Now, this is not to say that ecosystems that lack a collectively emergent aspiration or highly cooperative environment cannot succeed. On the contrary, large platform ecosystems like Amazon, Facebook and Google (i.e. — FANG companies) have done precisely that. These ecosystems which were pioneered in the early days of the internet center around creating ubiquitous infrastructure. And because infrastructure tends toward consolidation at the market level, it makes it very difficult to compete with them. Although only 20% of global markets have been organized by digital platforms³, leaving many opportunities, one has to wonder whether platformizing a value chain alone will be enough to fend off the FANG companies if they decide to add the market you’re organizing to their portfolios.

The FANG dynamic makes ecosystem intent even more important because it offers innovators a way to create social capital within their ecosystems that complements the utility and convenience of frictionless value chains. By platformizing a value chain around a purpose/intent that’s collectively emergent and making the ecosystem a fair and transparent pathway for participants, innovators bring balance to the system that promotes longevity. And as I will explore further in part 3 of this series, if markets become too imbalanced toward efficiency at the expense of community health, participants typically seek other alternatives.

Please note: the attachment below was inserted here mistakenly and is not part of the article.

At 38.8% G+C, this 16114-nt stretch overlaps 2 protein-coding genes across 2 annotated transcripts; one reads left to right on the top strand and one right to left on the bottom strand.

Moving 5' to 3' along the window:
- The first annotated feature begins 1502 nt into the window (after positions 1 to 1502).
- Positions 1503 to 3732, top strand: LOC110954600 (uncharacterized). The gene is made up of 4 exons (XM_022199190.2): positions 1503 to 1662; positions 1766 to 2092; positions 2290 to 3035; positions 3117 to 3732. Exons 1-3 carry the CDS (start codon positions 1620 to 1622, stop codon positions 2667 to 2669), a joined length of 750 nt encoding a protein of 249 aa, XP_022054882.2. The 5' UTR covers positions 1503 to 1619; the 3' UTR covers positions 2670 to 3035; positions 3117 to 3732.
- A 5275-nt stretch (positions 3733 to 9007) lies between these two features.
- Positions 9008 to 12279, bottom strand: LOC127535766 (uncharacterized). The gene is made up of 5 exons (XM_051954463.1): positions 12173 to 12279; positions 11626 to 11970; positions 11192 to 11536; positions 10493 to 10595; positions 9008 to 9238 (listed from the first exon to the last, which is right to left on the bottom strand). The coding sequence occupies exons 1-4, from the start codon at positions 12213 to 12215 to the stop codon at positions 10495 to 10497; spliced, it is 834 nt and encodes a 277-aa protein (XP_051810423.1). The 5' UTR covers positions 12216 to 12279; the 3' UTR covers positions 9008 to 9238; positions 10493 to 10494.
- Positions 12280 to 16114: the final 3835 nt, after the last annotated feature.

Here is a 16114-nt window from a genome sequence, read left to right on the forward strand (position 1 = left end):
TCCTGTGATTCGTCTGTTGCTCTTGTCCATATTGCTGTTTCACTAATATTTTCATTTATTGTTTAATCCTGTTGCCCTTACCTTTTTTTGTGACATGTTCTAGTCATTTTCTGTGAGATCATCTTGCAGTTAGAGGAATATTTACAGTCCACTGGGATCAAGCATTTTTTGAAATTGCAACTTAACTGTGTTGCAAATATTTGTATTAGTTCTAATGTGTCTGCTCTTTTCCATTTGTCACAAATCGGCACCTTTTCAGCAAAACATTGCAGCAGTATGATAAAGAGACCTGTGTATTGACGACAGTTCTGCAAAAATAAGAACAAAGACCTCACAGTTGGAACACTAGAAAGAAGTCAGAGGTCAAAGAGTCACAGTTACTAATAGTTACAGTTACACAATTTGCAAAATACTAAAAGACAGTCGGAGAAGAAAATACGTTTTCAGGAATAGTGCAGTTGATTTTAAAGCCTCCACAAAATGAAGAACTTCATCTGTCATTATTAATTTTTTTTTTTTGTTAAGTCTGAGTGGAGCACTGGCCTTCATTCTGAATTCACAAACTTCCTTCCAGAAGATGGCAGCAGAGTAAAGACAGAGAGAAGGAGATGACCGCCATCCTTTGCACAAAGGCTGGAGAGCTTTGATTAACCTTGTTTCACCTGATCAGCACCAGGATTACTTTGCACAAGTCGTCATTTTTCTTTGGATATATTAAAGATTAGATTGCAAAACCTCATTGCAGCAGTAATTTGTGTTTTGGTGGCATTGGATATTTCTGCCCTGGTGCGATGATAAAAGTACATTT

So, how can human ecosystems emulate the aspiration and environment in nature’s regenerative systems? How can they aspire to something purposeful and create conditions conducive to realize that purpose? How can they create an environment that allows for individual expression while ensuring the health of the whole system?

The Yin and Yang of Ecosystems

To answer those questions, I’ll start by offering a way of thinking about human ecosystems that’s inspired by the ancient Chinese philosophy of Yin and Yang. An overview of Yin and Yang describes it as follows. Yin and yang are the forces of nature that oppose and balance each other. They are interdependent and although they are opposites, one has no meaning without the other. Yin and yang are the basic mechanisms of balance in nature. This balancing mechanism can also be observed in human ecosystems (figure 2).

Figure 2: the Yin and Yang of Ecosystems

In human ecosystems, platforms and communities interact in an interdependent way which I’ve defined previously as follows:

“…we refer to a platform as a business, software application, device (e.g., iPhone), network, or marketplace that enables a community to interact. An ecosystem is comprised of community participants that come together for mutual benefit, often centered around a platform.”